School staff decide what they think is safe and appropriate for students, and the perspective of those students’ parents is irrelevant.
A concerned father called in to a recent broadcast of the Rod Arquette Show Daily Rundown on Tuesday, February 2, 2021. John, from Utah County, Utah, said:
“We had an experience with our 16-year-old daughter in high school that was in the bathroom. And a couple of girls walked in with a young man and the young man said he identified as a female. And that made her really uncomfortable. We brought it up with the administration and they just said that they're following the guidelines of the district and they're doing what they're asked to do. I just feel like we're losing control of our schools.”
We couldn’t agree more with John.
His daughter’s experience is hardly novel. A parent in Virginia reported to Partners for Ethical Care (PEC) that learned that her eighth-grade daughter, who is a special-needs student with an IEP (Individualized Education Plan), had been using the boy’s restroom at school. The parent contacted the principal and expressed that her thirteen-year-old, autistic daughter should not be in the school restroom with boys.
The principal’s response? “The guidance we have from [the school district] is that students may use the bathroom of the gender for which they identify.”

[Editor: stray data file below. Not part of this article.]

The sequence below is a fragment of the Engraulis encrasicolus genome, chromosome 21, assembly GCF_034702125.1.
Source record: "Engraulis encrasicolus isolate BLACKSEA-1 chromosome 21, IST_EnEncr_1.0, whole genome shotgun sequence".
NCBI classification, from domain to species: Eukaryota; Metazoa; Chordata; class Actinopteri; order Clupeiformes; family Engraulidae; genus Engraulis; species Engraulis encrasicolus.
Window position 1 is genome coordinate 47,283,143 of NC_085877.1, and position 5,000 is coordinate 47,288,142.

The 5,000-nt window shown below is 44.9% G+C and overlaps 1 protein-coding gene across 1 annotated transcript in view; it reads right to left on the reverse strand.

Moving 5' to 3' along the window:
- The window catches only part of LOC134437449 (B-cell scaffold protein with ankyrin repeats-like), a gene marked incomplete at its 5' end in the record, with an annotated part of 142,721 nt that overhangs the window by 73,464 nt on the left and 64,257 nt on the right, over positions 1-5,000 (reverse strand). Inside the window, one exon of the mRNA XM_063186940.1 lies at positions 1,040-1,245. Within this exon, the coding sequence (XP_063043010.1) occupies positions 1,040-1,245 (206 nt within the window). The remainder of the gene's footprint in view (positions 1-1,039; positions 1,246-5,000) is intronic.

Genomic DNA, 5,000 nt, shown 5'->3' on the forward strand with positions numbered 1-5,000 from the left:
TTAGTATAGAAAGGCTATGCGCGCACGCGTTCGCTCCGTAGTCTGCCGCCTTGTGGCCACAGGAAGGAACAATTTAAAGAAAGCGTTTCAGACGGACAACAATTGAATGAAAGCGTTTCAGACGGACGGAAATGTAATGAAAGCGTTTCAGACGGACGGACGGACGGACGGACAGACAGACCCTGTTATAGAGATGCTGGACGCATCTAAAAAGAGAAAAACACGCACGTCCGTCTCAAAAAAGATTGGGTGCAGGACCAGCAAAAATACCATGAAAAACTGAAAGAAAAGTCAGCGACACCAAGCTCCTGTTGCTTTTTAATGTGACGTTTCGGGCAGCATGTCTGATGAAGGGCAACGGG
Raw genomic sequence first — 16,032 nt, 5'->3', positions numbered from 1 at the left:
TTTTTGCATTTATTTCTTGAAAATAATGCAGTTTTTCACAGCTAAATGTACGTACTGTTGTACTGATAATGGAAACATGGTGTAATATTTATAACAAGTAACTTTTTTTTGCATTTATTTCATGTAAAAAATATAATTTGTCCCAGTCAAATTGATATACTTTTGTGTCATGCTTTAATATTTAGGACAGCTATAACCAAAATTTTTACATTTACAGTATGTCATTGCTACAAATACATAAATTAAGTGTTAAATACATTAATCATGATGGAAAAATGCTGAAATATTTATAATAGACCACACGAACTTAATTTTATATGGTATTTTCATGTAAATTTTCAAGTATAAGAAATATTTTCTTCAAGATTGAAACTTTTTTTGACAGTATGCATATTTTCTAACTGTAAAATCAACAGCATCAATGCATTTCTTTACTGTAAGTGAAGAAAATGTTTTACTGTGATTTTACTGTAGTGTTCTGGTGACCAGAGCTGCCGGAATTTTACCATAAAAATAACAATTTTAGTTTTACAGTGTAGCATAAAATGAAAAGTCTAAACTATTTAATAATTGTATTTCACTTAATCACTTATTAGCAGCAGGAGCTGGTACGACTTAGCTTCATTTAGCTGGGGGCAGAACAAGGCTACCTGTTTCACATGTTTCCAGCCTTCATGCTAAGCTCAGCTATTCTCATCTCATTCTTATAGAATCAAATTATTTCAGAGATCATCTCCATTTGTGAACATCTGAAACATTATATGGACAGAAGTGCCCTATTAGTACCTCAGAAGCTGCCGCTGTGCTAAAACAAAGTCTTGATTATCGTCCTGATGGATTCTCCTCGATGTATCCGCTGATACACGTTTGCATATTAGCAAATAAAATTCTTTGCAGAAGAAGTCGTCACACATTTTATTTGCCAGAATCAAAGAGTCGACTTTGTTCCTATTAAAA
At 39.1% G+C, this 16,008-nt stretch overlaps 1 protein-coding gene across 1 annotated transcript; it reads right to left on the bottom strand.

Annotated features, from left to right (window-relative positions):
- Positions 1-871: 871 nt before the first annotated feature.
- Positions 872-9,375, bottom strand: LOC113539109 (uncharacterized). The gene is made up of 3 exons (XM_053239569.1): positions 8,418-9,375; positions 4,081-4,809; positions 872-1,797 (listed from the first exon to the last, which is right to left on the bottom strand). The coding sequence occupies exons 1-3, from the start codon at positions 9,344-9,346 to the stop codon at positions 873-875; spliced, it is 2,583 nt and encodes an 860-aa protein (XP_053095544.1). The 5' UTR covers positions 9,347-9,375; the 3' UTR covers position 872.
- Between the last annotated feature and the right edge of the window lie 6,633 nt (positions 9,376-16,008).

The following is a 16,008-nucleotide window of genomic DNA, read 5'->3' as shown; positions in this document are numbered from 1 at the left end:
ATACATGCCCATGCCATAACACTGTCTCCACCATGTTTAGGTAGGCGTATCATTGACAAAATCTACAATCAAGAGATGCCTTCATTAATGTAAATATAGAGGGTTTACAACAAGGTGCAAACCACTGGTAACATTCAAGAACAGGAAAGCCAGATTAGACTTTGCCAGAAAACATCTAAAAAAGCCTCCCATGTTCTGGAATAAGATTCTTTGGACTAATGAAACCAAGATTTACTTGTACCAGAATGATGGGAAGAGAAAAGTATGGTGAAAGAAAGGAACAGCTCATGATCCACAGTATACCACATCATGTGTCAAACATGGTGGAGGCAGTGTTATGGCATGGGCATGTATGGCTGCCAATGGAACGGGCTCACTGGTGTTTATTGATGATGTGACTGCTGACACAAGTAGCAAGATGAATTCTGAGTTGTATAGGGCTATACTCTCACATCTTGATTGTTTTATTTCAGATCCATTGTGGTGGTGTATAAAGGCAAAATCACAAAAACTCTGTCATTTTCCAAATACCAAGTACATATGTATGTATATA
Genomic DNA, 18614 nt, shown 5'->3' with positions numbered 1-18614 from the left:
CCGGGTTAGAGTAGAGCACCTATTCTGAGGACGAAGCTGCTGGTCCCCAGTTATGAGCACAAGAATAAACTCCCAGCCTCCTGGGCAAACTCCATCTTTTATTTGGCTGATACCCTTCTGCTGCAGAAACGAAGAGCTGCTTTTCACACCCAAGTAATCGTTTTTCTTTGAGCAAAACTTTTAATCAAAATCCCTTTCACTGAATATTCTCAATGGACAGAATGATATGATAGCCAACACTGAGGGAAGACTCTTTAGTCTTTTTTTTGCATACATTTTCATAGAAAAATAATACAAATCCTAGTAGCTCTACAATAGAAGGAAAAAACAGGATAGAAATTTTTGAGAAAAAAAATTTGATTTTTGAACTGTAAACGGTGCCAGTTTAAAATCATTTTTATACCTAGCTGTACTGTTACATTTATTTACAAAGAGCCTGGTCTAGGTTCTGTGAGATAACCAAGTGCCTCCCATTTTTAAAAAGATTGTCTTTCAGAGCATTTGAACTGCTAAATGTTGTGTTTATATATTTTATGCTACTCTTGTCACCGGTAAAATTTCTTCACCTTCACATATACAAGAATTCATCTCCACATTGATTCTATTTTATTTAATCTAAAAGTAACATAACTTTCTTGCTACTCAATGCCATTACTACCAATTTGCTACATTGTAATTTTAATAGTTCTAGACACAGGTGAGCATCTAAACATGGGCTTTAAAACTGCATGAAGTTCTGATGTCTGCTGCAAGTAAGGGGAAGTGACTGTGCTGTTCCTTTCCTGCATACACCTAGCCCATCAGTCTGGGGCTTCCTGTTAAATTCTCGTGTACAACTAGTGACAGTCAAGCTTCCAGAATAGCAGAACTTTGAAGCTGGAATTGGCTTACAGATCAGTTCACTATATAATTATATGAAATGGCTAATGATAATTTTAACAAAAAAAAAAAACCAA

In other words, school staff will decide what they think is safe and appropriate for students, and the perspective of those students’ parents is irrelevant.
Because of the Biden administration’s Executive Order “Preventing and Combating Discrimination on the Basis of Gender Identity or Sexual Orientation,” the message given to schools is that any boy who says he identifies as a girl should be allowed access to female-only facilities.
This Executive Order privileges one group over another. It invites boys to transgress girls’ boundaries, encourages boys to ignore girls’ consent, and is an open invitation for boys to violate girls’ safe spaces.
How many girls and women’s rights and persons will have to be violated before we say, “Enough”?
PEC is saying it right now.
Erin Brewer & Maria Keffler are partners at Partners for Ethical Care. Contact the authors via firstname.lastname@example.org.